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by Nathan Jones


The gaucho are steeped in Argentinian folklore—a historical figure painted as brave, unruly, and crafty. While the imagery has been invoked for touristic gain in more visited areas, deep in the north of Argentina, gaucho culture exists much as it has for hundreds of years. Wide brimmed hats, colorful belts, and cloth shoes are the wardrobe of choice for these skilled horsemen.

The jineteada is to the gaucho as the rodeo is to the cowboy: a test of horsemanship, a display of masculinity, a celebration of culture. When the dust and cries of caballo settles, Argentinian folk music reverberates off the mountain side and the gauchos join the spectators to dance until the sun goes down.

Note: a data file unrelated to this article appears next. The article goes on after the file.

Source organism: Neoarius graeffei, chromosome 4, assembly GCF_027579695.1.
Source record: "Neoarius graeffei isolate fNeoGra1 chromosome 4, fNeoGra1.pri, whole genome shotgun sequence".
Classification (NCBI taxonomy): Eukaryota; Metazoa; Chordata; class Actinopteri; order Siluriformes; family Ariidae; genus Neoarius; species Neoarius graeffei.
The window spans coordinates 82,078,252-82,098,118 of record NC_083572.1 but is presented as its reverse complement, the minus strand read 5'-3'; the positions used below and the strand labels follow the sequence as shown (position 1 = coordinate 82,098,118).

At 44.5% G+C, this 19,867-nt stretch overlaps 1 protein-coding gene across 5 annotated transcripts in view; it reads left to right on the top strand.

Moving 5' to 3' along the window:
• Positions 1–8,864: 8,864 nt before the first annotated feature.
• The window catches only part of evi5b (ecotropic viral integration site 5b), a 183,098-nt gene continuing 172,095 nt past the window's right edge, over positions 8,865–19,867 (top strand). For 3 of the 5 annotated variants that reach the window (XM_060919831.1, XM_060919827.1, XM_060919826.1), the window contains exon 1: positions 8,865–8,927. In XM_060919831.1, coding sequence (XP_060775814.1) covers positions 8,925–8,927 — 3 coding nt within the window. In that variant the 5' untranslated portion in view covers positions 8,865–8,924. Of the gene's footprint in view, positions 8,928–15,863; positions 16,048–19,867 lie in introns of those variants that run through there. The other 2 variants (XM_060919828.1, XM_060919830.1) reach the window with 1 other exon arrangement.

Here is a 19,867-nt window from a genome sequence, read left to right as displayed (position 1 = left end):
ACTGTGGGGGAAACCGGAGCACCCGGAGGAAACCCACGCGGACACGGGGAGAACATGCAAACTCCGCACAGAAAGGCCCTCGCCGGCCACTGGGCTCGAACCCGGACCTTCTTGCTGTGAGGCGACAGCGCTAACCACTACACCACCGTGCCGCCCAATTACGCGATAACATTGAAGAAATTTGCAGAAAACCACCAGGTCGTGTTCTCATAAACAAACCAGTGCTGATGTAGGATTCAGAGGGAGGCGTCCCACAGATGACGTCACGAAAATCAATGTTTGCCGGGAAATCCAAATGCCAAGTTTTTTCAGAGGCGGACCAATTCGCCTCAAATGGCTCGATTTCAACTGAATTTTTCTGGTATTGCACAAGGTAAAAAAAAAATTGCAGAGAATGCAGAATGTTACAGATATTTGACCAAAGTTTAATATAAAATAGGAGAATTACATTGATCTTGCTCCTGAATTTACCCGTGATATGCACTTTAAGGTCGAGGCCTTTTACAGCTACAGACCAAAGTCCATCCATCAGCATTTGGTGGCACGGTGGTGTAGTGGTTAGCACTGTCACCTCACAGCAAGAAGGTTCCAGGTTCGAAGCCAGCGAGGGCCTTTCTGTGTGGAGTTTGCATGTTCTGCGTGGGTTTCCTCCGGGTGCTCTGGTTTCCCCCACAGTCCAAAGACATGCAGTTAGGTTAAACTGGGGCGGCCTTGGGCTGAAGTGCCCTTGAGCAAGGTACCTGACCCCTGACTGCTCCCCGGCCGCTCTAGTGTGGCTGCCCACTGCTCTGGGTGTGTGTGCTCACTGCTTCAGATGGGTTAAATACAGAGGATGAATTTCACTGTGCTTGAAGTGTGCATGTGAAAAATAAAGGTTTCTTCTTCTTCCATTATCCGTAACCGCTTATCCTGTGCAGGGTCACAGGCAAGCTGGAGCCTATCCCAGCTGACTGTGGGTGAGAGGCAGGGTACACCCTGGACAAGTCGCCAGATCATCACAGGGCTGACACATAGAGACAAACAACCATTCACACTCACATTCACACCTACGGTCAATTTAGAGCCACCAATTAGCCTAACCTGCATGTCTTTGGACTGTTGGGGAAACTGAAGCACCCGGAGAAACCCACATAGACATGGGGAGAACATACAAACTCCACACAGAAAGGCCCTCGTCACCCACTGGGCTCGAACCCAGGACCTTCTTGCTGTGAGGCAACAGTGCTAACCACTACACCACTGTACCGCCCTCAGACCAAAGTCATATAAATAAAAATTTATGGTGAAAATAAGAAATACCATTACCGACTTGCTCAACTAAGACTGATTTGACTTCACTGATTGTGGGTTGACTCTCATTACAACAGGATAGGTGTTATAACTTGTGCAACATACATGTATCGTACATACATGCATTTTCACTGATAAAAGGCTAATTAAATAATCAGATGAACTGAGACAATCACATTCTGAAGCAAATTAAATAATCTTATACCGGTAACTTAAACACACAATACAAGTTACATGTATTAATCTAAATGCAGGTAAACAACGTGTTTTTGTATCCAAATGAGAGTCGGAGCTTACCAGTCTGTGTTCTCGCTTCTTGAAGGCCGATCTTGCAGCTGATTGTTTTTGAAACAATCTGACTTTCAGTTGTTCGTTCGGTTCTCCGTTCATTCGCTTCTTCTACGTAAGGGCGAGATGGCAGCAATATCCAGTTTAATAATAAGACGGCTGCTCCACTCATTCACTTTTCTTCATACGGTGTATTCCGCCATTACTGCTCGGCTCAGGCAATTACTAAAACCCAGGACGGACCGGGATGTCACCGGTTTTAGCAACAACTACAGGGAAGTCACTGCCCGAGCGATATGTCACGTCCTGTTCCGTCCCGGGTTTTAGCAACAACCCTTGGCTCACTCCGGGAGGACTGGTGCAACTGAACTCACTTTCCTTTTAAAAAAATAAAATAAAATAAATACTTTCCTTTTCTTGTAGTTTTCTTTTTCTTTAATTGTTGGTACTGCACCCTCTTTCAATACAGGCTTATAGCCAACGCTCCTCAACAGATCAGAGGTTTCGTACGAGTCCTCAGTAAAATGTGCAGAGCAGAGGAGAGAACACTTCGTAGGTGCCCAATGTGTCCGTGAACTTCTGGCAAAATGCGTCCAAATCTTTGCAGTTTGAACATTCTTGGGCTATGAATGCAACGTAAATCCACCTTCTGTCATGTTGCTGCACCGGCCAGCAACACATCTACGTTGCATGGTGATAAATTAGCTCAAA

In many ways, rural Argentinian gaucho culture mirrors that of rural Canadian cowboy culture, a fierce pride in their heritage combined with an undying dedication to carrying on their lifestyle—a lifestyle which often seems like a vestige in the modern world. For both, at the end of the day, ride or not, you dust yourself off and commit to getting on the next one.